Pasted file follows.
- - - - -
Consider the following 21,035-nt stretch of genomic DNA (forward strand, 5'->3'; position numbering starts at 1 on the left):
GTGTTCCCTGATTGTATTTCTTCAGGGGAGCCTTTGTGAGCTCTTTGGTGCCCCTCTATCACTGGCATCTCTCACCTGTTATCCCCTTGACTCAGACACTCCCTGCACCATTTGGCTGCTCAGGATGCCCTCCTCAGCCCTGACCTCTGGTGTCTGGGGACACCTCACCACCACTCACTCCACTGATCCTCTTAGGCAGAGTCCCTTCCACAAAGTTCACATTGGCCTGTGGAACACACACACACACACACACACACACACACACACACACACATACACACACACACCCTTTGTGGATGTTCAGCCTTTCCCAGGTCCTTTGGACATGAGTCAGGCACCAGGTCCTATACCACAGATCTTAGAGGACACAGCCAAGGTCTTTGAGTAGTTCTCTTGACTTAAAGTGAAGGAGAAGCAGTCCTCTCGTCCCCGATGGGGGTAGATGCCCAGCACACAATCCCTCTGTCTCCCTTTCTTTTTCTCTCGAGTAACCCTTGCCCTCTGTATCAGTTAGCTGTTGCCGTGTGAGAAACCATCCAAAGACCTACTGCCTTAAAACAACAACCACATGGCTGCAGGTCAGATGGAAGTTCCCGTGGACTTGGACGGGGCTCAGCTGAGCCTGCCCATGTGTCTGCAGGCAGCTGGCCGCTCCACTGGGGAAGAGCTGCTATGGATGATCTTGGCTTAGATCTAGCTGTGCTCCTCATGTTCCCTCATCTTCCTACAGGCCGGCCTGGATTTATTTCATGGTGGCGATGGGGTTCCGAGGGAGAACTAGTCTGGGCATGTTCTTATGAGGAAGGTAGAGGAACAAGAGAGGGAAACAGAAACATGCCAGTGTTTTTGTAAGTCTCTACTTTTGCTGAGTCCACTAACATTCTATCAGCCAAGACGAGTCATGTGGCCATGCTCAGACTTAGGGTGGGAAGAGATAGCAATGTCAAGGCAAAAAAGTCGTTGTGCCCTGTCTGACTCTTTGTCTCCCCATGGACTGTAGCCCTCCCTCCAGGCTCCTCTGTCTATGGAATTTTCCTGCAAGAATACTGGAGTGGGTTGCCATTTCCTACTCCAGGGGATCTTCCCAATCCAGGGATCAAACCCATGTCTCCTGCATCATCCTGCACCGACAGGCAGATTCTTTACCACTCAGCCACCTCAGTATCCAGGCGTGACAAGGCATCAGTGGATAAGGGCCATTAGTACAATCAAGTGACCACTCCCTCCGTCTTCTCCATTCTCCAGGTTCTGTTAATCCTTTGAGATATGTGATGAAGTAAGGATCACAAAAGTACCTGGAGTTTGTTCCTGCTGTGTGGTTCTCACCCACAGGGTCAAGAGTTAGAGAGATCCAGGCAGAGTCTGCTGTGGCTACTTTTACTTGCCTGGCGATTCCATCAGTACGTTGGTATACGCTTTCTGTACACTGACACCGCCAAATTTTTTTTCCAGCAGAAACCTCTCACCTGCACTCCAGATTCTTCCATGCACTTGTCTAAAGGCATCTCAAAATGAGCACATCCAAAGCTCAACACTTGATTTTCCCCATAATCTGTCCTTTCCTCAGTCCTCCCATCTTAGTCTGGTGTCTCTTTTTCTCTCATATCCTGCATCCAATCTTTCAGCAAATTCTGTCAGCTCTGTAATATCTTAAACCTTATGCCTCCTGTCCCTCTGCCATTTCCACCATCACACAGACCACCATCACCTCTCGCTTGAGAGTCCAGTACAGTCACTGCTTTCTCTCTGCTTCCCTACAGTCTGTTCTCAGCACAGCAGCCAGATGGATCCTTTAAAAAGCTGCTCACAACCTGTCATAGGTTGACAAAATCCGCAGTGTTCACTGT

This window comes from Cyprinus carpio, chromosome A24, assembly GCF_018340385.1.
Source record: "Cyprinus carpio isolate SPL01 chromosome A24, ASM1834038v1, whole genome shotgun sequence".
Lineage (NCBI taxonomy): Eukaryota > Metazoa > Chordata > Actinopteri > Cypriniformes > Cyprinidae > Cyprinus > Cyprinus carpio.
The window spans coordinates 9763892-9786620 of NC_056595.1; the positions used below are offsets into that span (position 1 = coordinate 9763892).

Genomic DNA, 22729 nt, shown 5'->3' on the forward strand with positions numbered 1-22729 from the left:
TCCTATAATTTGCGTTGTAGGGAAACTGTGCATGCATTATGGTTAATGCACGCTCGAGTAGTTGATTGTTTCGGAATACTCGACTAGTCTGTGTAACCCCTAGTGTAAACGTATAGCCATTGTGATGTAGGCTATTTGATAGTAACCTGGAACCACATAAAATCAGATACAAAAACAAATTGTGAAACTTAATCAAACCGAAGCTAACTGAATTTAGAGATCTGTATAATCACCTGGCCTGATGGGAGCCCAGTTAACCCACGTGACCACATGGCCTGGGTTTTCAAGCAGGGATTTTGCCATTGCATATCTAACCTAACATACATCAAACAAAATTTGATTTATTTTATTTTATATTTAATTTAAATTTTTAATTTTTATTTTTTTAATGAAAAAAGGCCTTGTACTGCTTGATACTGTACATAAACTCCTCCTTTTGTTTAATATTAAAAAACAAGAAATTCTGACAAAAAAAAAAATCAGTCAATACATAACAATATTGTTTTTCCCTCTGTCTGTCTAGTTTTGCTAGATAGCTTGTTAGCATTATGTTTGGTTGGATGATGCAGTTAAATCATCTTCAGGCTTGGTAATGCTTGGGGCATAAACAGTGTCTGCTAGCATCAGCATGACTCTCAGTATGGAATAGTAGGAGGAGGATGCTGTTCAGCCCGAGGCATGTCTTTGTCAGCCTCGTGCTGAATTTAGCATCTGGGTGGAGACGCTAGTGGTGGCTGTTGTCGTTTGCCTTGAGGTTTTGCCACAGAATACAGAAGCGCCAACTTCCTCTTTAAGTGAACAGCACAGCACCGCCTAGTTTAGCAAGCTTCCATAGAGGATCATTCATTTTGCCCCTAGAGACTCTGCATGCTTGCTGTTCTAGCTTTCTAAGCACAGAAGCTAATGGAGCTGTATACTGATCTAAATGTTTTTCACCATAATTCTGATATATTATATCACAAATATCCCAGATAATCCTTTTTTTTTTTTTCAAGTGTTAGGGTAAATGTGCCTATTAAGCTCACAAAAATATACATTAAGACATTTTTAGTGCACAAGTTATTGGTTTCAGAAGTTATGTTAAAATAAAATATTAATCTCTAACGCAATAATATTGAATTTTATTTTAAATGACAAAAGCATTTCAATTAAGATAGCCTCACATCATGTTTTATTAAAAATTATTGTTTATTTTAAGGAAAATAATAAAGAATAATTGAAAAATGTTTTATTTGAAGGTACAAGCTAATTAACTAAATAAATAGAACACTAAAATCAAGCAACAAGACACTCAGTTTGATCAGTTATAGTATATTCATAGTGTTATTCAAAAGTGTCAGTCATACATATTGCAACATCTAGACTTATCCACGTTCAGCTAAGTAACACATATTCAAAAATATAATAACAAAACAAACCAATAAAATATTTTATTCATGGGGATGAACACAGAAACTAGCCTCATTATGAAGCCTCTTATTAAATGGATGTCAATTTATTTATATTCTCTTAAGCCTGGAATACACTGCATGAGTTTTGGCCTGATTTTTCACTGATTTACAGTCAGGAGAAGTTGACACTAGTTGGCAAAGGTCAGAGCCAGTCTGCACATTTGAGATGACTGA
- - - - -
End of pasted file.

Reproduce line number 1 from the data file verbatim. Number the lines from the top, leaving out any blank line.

Consider the following 21,035-nt stretch of genomic DNA (forward strand, 5'->3'; position numbering starts at 1 on the left):